So BFF ran a 17-mile race the other day and I felt like a total tool when I experienced a twinge of not-quite-envy-but-close-enough. Since I’m not usually prone to twinges, which is the secret to our enduring friendship, I forced myself to deconstruct the emotion and came up with this:
There are some things that people do that are either trending or fashionable or expected or “good for you” and I feel I ought to jump on the bandwagon so I don’t feel left out/ignorant/laughable/fat. It’s the 21st century version of “keeping up with the Joneses”, only instead of wanting to own the most things, we’ve become a society that expects social, physical and moral improvement with the endgame being perfection. In the end, it produces a toxic amalgamation of guilt and envy and competitiveness.
I don’t like it. Especially when I feel it in relation to BFF.
Now I think I’m of that age that I can/should let go of getting hung up on social mores, and I feel I ought to anyway for the sake of my sanity and my best friendship. So today, I give you the 5 things that are NOT on my to-do list even though it seems socially mandatory:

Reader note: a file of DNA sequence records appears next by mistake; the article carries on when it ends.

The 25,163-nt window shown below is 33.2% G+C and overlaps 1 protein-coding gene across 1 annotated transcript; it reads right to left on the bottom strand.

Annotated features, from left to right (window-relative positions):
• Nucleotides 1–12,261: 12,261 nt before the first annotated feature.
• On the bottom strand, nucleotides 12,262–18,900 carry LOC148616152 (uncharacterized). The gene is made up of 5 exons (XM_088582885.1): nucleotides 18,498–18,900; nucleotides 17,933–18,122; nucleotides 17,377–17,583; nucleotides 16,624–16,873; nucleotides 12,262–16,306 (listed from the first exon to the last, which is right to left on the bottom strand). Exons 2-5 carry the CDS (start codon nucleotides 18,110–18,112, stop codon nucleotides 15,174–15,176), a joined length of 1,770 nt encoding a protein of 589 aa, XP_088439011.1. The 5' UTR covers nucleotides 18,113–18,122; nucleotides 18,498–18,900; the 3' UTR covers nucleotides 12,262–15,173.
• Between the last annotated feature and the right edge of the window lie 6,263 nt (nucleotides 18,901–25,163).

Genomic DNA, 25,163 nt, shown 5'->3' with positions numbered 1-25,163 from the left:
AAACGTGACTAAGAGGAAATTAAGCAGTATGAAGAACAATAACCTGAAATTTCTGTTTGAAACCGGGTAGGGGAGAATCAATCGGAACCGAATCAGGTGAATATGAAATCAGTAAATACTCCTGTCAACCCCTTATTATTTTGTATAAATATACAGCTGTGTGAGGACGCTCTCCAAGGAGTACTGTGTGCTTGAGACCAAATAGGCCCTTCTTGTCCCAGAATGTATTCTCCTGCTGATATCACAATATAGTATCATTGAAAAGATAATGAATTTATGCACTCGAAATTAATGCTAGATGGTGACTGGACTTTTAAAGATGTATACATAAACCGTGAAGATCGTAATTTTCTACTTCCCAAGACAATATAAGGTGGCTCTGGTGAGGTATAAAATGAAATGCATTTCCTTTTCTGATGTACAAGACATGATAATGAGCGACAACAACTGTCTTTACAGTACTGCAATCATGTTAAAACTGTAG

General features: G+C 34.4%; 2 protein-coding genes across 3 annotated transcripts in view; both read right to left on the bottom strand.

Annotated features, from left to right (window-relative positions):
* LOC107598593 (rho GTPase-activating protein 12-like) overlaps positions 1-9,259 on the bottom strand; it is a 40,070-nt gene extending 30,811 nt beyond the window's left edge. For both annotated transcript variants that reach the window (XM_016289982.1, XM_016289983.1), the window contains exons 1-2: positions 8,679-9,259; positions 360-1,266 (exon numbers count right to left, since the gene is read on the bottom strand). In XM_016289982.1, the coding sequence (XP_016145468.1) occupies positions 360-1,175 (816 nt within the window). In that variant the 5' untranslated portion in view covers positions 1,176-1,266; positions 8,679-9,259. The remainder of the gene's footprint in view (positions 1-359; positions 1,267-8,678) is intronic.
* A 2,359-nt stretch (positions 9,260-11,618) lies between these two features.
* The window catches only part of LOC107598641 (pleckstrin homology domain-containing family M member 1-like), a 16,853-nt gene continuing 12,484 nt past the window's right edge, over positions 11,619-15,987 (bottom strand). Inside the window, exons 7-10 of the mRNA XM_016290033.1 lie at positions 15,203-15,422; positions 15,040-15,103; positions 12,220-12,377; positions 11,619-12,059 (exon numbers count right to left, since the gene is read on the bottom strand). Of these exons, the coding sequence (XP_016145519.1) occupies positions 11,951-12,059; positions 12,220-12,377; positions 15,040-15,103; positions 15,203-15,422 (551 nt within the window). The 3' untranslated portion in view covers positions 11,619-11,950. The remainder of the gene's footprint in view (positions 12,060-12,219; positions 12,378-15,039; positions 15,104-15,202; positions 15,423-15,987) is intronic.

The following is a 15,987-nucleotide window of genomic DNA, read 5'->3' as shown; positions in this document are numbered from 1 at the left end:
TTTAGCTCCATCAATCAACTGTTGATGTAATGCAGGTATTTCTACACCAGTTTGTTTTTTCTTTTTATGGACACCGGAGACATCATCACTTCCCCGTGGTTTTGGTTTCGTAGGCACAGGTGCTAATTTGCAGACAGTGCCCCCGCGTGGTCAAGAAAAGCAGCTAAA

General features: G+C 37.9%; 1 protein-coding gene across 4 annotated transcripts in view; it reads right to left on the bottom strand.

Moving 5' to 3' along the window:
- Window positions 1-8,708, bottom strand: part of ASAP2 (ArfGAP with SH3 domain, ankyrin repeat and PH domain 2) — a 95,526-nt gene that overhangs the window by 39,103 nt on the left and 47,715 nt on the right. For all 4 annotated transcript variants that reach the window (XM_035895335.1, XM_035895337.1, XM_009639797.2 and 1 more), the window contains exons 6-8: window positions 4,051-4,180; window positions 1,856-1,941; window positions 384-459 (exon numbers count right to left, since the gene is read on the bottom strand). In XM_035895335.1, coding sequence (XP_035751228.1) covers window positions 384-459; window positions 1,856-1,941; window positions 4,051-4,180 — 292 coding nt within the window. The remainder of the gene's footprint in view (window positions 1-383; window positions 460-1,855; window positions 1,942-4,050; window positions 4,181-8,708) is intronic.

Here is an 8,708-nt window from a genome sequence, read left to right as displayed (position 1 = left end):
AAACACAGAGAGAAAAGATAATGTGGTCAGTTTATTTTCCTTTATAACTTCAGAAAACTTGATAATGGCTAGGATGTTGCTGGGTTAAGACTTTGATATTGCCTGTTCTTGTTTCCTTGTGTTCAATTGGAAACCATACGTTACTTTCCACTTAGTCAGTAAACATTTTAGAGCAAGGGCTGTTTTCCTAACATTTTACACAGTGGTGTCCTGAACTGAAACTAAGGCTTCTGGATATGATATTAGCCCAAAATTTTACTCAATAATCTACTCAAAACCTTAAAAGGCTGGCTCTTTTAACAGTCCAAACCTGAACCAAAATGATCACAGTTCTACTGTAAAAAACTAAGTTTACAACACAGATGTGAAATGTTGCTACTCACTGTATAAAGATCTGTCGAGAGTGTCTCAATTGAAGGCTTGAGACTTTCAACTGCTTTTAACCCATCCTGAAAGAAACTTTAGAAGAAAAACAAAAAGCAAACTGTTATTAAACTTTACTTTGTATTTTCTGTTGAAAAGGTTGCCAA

- run a marathon – I’m proud of BFF but long distance is just not my thing. Give me a quick 5K any day.
- take a class in [insert trendy gym activity here] – I don’t want to yoga or zumba or spin or pole dance. I can’t help it that all my interests (reading, knitting, blogging, watching Doctor Who) require a sedentary bordering on Wall-E lifestyle.
- go vegetarian/organic – More power to people who are environmentally/socially responsible. But honestly, you baffle me. I grew up on Tang and Spam and seasoning all foods with MSG and I survived. I’m sure my kids will too.
- dress my age – What does that mean anyway? Does it mean giving up shopping at Forever 21 and Aeropostale? Does it mean I can’t show off my gams anymore and I have to wear sensible shoes? No way. Not on my watch, baby!
- enroll my children in [insert expected childhood activity here] – We are not a sports family. We are not a religious family. We are not an artsy family. So we don’t do soccer or youth group or piano lessons. This one’s kinda sketchy for me – I do feel like a bad mommy if I don’t expose my kids to these things, but it’s just not in my nature to press. However, if I don’t expose them, will they be at a disadvantage? Thoughts on this?
Okay, ending rant here. I’d really like your two cents’ on #5 when you get the chance, but I don’t think I’m ever gonna budge on the others. Then again, never say never, right?